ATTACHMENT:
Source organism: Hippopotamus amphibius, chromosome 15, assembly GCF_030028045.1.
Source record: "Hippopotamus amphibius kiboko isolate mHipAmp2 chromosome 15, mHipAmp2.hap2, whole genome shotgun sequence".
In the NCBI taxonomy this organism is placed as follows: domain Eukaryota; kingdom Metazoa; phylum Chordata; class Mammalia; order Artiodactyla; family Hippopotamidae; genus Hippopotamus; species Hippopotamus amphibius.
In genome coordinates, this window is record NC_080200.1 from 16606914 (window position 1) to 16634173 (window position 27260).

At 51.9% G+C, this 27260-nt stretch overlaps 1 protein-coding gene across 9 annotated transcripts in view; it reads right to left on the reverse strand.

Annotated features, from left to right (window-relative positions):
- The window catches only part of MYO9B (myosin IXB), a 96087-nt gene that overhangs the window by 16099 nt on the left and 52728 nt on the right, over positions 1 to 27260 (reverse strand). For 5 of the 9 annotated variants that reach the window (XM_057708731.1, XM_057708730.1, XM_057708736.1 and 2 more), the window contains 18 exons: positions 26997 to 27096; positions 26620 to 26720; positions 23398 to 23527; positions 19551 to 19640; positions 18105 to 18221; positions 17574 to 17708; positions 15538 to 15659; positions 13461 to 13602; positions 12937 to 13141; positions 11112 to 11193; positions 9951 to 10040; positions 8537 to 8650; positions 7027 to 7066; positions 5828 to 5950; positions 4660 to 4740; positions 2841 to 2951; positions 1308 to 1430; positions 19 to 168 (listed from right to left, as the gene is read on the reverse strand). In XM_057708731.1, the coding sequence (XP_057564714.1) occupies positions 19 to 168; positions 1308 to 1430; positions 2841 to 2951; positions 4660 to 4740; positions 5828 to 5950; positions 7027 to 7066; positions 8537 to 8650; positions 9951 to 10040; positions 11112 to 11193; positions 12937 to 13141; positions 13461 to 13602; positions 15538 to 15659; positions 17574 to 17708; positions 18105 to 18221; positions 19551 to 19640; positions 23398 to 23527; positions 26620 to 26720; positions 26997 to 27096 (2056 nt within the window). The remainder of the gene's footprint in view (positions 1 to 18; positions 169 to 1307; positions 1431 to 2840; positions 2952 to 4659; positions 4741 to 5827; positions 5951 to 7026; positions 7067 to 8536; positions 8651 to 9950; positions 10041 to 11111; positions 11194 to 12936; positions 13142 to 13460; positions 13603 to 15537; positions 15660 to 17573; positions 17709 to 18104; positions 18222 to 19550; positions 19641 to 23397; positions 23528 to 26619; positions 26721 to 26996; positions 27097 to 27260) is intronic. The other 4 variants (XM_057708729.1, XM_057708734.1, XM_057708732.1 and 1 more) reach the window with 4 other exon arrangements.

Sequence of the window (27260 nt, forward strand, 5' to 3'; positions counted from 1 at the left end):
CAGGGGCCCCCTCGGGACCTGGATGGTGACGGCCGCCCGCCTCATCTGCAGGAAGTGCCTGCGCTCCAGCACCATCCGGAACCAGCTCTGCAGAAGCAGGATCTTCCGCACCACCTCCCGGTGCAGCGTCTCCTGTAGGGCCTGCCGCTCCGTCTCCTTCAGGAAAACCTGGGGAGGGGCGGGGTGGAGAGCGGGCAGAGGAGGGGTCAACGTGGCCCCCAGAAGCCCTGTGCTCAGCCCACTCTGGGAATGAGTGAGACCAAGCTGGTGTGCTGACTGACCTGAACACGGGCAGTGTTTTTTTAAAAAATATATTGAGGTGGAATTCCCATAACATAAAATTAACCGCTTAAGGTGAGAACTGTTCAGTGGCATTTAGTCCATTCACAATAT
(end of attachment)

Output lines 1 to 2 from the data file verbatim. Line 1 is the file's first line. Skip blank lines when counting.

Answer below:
Source organism: Hippopotamus amphibius, chromosome 15, assembly GCF_030028045.1.
Source record: "Hippopotamus amphibius kiboko isolate mHipAmp2 chromosome 15, mHipAmp2.hap2, whole genome shotgun sequence".